Hong Kong is in the process of securing the world’s first Covid-19 pill, which the manufacturers claim can cut hospitalisations and deaths by half.
Sources told the Post that health authorities planned to buy hundreds of courses of the antiviral medication, which made headlines on Friday after pharmaceutical giant MSD and its partner Ridgeback Biotherapeutics released promising results from their trials.
The trials involved 775 adults with mild to moderate Covid-19 who were randomly picked from more than 20 countries and deemed to be highly prone to severe illness due to health problems such as obesity, diabetes or heart disease.
Half of the trial participants were given a five-day course of the experimental drug, known as molnupiravir, in the form of small, brown capsules taken twice a day, while the others received a placebo. According to the results, only 28 patients, or 7.3 per cent, of those given the drug were hospitalised, compared with 53, or 14.1 per cent, in the placebo group.
After the trial, no deaths were reported among those who received the drug, while the placebo group had eight. The data, however, has not been peer-reviewed and the drug has not yet been licensed for use.
Three medical sources confirmed to the Post that Hong Kong was looking to procure the medication.
“The Hospital Authority plans to purchase 500 patient courses, but they are also thinking about more,” Professor David Hui Shu-cheong, a government pandemic adviser, said on Saturday.
He revealed that the drug costs about US$700 per course for each patient.
Hui and other authority doctors said they hoped the matter would be discussed at the next meeting of the Centre for Health Protection’s joint scientific committees, which was likely to take place in late October or early November.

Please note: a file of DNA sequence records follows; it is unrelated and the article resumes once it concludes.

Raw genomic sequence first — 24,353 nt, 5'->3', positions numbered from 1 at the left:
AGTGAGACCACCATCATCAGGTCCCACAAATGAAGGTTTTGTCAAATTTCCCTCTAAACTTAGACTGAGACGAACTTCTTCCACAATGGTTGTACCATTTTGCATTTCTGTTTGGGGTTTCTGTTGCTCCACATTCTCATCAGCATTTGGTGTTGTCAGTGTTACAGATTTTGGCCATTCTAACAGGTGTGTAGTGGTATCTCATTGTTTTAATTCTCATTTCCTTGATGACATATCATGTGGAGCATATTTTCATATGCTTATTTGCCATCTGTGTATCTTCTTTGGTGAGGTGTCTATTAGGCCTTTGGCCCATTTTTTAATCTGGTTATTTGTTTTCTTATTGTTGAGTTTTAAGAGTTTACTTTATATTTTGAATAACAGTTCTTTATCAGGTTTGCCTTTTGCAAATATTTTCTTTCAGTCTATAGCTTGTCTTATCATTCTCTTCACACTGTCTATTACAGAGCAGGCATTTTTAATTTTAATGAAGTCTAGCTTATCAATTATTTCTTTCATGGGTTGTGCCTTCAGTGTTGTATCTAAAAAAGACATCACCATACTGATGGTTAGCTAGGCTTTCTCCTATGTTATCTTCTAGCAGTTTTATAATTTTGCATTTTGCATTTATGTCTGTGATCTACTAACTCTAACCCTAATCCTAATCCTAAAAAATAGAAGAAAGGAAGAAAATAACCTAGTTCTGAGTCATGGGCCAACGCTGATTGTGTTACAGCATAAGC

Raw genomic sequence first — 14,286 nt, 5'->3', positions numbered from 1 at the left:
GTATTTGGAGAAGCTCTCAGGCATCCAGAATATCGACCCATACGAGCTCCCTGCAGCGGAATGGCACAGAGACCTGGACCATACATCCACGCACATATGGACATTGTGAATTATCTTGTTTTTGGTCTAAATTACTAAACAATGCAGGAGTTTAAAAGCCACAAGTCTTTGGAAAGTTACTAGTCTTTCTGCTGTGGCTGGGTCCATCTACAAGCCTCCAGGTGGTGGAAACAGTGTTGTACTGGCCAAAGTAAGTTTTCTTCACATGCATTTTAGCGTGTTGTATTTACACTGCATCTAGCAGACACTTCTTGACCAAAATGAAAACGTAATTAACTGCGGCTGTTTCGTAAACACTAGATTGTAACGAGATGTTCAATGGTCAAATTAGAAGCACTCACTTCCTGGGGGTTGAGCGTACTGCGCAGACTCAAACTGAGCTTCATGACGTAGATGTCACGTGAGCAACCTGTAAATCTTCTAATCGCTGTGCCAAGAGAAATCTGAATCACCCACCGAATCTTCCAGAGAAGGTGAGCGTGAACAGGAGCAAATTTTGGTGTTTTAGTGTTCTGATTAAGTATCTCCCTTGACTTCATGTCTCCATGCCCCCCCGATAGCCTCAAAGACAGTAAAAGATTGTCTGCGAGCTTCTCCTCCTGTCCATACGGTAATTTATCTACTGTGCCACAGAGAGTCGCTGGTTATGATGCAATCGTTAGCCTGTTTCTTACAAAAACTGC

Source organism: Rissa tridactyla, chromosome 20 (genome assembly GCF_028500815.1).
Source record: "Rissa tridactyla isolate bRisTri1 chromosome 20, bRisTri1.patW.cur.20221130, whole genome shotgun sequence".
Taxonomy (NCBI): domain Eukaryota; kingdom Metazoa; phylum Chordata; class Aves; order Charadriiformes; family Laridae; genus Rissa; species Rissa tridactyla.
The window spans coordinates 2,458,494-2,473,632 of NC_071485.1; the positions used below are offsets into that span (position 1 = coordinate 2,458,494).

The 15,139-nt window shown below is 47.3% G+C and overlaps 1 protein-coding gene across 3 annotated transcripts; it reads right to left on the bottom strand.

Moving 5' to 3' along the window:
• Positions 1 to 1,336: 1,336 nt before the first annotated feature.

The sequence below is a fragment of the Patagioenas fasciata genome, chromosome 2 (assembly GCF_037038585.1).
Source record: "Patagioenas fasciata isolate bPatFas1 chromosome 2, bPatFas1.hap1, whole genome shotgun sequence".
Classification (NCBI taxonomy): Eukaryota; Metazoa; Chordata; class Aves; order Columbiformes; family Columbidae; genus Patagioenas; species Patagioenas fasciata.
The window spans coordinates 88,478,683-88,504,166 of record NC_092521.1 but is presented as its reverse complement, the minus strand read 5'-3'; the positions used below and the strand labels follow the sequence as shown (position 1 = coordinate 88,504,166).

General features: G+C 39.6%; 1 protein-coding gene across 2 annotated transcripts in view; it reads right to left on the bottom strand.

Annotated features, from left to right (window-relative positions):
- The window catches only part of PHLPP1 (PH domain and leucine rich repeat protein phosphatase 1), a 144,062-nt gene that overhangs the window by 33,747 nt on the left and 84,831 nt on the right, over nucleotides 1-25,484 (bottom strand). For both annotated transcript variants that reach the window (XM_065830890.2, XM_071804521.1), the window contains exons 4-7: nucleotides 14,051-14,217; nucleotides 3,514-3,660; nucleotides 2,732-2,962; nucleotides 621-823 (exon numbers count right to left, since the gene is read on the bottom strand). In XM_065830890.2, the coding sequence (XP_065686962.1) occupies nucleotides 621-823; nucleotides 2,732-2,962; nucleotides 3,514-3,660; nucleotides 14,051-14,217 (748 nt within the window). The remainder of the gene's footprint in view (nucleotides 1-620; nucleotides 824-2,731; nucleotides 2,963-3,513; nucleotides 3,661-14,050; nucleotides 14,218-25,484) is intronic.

Another source familiar with the matter said negotiations between MSD, which trades as Merck in North America, and the authority were continuing and that “no paperwork has been signed” yet.
A third source said the drug could be approved for emergency use to treat severely ill patients although it was not yet licensed by local health authorities.
“It would, however, be difficult to conduct any local study on its effectiveness, as we fortunately have so few patients in the community, and most imported cases have a low viral load,” the health expert said.
Infectious disease expert Professor Ivan Hung Fan-ngai, who has looked at the trial data, said molnupiravir achieved the best results with a daily dosage of 800 milligrams given in the first week of illness, rather than lower amounts of 400 or 200 milligrams.
“It works best when given early and results in fewer hospitalisations and deaths subsequently,” he said.
Hung, who co-chairs a government panel on adverse vaccine effects, noted the city’s cocktail therapy for Covid-19 centred on the antiviral interferon, which also achieved its best results when given early.
“In general, early treatment is the key to success for all antivirals,” he said.
A Hospital Authority source said it had been monitoring the drug’s development.
“It has been on our radar all along, but we can’t say how the company will distribute the drug globally,” the source said, noting that US authorities had yet to authorise the pill for emergency use.
An authority spokesman said its experts had been closely monitoring the latest developments in the pandemic and clinical research. It would buy and stock medications for Covid-19 when necessary, after taking reference from the latest data from worldwide drug regulatory agencies and manufacturers.
The authority would ensure patients were prescribed new medications that were proven safe and effective, the spokesman said.
The Department of Health said it had not received any application for the registration of molnupiravir. Under the Pharmacy and Poisons Ordinance, doctors can import drugs that are not yet registered in the city for treating specific patients or conducting clinical trials.
MSD said it would apply for approval for emergency use for the drug in the United States within the next two weeks and make applications in several other countries as well.
The Post has contacted the drugmaker for comment.